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FBI points to right path through junior agent program at Madison Middle

Donna Miller, right, with the FBI Evidence Response Team, shows Madison Middle student Gabriel Defreitas how to use a protection suit that team members sometimes wear in their work. 
Published Feb. 17, 2017


As witnesses to narcotic sales and the arrest of loved ones, some students at Madison Middle School are all too familiar with the work of law enforcement.

Now, a few of them have been chosen by teachers and federal agents to see the work from the other side.

Through the FBI's Junior Special Agents Program, 20 students are selected each year in the Tampa area to learn about the discipline, information and skills a law enforcement career requires — lessons that can help keep them on the right path in life, too.

Founded in 1990 by the FBI's Washington Field Office, the program has operated 11 years in Tampa. It runs for seven weeks — time enough, the sponsors hope, to help balance what can be a lifetime of bad influences.

Madison Middle student Aleah Sealy was 9 when police raided her house and found guns stashed underneath it, she said. She has seen people close to her do drugs and came to view it as okay, even watching as they sold them out of a back yard, she said.

"They'd do weed, Xanax, pills, stuff like that," said Aleah, now 15. "I always thought it was a normal thing."

Madison Middle is at 4444 W Bay Vista Ave. in largely white South Tampa, but the school's attendance zone stretches into neighborhoods in east and northwest Tampa to bring racial balance to its enrollment of 629. Black students account for 23 percent of the enrollment at the school, Hispanic students 45 percent.

Angel Lopez, 13, is also attending the FBI program and said he's seen students smoke marijuana on school grounds then spend their days planning to smoke more later. It's not as bad now as it used to be, Angel said.

He's been searched for drugs on campus a number of times.

"They didn't find anything. I think the only reason why cops are doing that is because kids have always been doing it and they're just used to it. Once they see someone sleepy or smelling a little awkward, they're gonna suspish something."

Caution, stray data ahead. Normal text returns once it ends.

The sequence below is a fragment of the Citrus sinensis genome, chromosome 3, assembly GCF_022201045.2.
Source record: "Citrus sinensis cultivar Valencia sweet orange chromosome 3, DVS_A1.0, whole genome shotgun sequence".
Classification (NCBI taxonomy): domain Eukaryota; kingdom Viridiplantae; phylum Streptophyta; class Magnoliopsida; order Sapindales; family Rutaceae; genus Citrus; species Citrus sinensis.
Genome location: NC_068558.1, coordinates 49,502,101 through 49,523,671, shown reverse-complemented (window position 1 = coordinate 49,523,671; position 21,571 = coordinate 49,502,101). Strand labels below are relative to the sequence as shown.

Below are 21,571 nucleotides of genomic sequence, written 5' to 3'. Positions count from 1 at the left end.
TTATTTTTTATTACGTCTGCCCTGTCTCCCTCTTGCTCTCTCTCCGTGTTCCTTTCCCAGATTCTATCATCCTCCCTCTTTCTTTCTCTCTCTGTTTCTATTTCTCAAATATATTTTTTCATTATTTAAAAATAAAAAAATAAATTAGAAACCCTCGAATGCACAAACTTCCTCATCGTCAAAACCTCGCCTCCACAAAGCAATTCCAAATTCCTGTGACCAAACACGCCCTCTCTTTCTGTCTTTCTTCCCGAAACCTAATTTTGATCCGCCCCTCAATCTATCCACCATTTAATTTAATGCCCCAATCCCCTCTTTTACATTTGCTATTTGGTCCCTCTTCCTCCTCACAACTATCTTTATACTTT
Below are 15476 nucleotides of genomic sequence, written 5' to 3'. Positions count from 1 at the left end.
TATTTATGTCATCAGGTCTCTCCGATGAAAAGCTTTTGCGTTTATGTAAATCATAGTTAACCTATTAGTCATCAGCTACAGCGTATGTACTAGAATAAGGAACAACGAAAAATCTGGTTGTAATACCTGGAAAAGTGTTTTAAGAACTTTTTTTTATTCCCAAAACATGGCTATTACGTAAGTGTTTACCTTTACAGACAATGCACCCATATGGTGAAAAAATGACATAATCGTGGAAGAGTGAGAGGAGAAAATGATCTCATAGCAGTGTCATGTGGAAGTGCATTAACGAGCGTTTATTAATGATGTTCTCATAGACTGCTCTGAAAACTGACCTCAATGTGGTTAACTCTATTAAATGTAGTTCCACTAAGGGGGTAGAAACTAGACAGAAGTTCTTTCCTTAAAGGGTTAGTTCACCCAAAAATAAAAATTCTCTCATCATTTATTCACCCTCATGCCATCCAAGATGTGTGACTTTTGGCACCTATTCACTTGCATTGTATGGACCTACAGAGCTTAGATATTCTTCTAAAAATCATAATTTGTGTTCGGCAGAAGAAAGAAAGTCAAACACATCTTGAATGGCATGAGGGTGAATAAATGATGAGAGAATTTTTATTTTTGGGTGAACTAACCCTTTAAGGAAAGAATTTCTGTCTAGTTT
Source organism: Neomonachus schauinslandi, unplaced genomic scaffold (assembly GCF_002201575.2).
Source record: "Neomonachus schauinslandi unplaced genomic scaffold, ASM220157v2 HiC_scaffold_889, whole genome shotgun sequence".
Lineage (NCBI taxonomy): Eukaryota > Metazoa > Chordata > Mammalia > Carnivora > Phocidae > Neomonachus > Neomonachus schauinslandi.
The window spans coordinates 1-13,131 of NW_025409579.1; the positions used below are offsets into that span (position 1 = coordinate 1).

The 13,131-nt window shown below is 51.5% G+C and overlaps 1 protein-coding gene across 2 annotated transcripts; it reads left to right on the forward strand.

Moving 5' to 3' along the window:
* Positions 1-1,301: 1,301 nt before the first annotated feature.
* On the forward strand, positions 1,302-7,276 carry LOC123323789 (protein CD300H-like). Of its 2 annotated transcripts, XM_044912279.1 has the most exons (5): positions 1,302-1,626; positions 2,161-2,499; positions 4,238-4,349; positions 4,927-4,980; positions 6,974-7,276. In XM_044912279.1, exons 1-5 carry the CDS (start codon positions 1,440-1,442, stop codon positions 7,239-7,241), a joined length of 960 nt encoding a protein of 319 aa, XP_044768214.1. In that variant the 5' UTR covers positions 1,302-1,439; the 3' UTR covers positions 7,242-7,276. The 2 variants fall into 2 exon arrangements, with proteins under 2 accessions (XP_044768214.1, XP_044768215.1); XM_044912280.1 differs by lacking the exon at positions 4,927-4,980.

Angel said he stays away from trouble once he leaves school, though it's always around him.

"I just do my homework and stay home," he said. "Since I live around a bad neighborhood, I just want to stay home."

So do many other Madison Middle students, he said — a view echoed by Stephanie Hawkins, the guidance counselor at Madison Middle who oversees the school's Junior Special Agents Program.

"If they go out there, there's stuff out there," Hawkins said. "They don't want to go down that path."

Aleah and Angel have a low opinion of the police, saying they seem to target people based on the color of their skin. That's not necessarily surprising to those who work in the field.

"Many of these students are used to seeing law enforcement in a traumatic situation," said Paul Wysopal, special agent in charge of FBI Tampa Division. "This is an opportunity for us to bridge the gap, show these students we care, that law enforcement can be their ally,"

One way is to show them how law enforcement works.

Students in the Junior Special Agents Program took a field trip to the FBI headquarters Feb. 8. A member of the FBI's Evidence Response Team has shown them how to assess a crime scene and they have learned about cyber safety. The students graduate from the program Wednesday.

Hawkins, the guidance counselor, said she hopes the lessons will help teach students how to deal with life in general.

"I want them to learn there is hope for them," Hawkins said. "They can think about a career not just in the FBI, but in any law enforcement where they can help others."

The program is designed to turn out community ambassadors in whatever field they choose to pursue, said Andrea Aprea, public affairs specialist for the FBI Tampa Division.

"We want them to see the inside that most kids don't get to see," Aprea said. "This is our chance to lead these young people down a more positive, productive road."

The main objective is to instill hope, confidence and self-esteem, in part by introducing the students to positive role models along the way.

"It's an opportunity for the students to get to know us," Aprea said, "learn from us, instead of being afraid of us."

Contact Hannah Farrow at


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